The Ebola-effect in Guinea 2014-15: Tangled trends of malaria care in children under-five.
- Clinical and Applied Virology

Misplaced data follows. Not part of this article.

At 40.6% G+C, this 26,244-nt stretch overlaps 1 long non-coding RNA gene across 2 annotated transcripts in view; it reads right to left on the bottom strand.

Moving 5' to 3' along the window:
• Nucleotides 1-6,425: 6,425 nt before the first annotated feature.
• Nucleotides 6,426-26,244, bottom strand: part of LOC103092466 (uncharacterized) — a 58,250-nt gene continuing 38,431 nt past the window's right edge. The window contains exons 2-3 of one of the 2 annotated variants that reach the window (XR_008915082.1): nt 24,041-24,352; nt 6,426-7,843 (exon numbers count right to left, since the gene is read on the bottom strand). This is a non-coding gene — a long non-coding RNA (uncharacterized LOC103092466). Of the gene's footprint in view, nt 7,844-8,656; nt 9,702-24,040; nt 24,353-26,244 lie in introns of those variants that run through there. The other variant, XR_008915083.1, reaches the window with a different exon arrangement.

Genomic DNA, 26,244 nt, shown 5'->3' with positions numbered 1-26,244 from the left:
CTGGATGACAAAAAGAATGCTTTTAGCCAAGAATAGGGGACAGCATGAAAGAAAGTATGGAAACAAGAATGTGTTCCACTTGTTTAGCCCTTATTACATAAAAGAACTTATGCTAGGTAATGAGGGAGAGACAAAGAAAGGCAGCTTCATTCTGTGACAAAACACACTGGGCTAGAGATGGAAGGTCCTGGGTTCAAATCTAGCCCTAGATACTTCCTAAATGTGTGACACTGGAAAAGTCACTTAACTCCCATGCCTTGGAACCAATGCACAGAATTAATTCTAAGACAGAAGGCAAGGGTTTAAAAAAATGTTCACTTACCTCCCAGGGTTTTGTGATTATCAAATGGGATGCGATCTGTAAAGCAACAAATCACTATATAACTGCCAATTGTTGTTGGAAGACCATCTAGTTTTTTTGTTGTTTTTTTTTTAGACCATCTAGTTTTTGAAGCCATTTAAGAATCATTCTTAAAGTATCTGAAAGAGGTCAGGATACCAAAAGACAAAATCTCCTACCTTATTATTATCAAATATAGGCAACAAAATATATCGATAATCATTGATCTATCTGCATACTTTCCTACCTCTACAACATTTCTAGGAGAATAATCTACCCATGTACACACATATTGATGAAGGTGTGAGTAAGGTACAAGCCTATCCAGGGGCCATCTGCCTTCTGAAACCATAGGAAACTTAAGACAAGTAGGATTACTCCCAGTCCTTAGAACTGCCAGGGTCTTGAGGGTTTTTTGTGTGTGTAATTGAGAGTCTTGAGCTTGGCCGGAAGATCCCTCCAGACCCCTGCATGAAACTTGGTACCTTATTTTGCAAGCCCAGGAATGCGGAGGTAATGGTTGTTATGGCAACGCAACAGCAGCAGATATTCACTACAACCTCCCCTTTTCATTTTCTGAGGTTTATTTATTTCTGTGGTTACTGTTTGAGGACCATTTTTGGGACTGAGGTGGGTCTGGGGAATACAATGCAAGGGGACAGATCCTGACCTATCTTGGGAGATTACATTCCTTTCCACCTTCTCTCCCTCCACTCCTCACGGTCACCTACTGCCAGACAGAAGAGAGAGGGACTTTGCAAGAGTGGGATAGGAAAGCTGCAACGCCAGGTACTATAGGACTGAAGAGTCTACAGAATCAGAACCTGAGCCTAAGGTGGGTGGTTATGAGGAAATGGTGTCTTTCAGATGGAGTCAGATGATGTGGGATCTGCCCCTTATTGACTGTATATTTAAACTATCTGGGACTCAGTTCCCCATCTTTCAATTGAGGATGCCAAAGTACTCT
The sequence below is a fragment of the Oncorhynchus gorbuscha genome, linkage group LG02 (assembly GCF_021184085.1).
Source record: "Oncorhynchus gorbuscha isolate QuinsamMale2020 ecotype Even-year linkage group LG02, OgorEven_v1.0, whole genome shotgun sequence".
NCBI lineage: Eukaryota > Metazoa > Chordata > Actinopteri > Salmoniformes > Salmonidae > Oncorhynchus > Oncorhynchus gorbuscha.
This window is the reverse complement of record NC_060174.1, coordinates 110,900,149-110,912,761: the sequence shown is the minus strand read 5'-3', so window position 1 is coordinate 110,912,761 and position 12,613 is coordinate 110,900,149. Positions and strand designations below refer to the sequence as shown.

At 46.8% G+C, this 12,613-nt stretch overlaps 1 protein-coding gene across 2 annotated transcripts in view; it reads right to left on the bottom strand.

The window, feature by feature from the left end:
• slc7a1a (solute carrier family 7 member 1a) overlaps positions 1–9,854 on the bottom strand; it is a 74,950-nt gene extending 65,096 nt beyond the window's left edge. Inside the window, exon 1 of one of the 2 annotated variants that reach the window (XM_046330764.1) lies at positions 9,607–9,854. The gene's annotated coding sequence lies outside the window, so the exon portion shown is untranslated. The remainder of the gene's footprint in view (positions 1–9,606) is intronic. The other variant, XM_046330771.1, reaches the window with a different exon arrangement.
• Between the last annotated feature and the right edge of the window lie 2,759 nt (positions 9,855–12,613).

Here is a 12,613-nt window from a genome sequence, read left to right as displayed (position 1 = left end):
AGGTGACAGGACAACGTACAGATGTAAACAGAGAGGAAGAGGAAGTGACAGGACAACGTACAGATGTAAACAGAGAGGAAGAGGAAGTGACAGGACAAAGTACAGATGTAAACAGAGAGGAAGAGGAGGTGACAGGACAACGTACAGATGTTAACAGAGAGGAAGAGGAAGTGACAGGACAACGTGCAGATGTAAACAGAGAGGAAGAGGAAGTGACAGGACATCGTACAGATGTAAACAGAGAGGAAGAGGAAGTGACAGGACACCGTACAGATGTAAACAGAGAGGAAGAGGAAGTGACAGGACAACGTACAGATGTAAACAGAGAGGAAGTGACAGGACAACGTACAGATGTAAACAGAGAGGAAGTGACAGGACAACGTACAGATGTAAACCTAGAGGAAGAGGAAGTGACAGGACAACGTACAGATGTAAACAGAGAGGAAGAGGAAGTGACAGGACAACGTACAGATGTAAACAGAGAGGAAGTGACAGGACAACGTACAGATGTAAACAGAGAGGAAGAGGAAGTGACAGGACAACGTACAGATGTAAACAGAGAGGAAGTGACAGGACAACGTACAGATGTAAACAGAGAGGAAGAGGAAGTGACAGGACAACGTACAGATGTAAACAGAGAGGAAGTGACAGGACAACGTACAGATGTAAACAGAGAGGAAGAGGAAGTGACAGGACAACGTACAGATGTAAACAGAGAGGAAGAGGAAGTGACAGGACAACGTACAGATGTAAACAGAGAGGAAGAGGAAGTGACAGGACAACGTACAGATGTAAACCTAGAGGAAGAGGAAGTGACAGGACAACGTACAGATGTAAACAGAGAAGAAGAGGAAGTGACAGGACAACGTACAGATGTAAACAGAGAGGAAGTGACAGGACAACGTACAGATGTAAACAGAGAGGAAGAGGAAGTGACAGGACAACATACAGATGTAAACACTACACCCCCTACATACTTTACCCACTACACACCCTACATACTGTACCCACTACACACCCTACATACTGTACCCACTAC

INTRODUCTION: The 2014-15 Ebola outbreak in West Africa was disruptive for the general health services in the affected countries. This study assessed the impact of the outbreak on the reported number and management of malaria in children under-five in rural Guinea. MATERIALS AND METHODS: A retrospective cross-sectional study was conducted in nineteen health centres in two rural, malaria-endemic health districts, one at the epicentre of the outbreak (Gueckedou) and one (Koubia) spared by Ebola. Routine surveillance data at health facility level were compared over similar periods of high malaria transmission in both districts before, during and after the outbreak. RESULTS: There were significant declines in the number of visits during the Ebola outbreak (3,700) in Gueckedou compared to before (4,616) and after it (4,195), while this trend remained more stable within the three periods for Koubia. Differences were nonetheless significant in both districts (p<0.001). In 2014, during the peak of the outbreak, the overall number of malaria cases treated exceeded the number of confirmed malaria cases in Gueckedou. There were decreases in antimalarial treatment provision in August and November 2014. In contrast, during 2015 and 2016, the proportion of malaria positive cases and those treated were closely aligned. During the peak of the Ebola outbreak, there was a significant decrease in oral antimalarial drug administration, which corresponded to an increase in injectable antimalarial treatments. Stock-outs in rapid diagnostic tests were evident and prolonged in Gueckedou during the outbreak, while more limited in Koubia. CONCLUSION: The Ebola outbreak of 2014-15 in Guinea had a significant impact on the admission and management of malaria in children under-five. This study identifies potential challenges in the delivery of care for those at highest risk for malaria mortality during an Ebola outbreak and the need to improve preparedness strategies pre-Ebola and health systems recovery post-Ebola.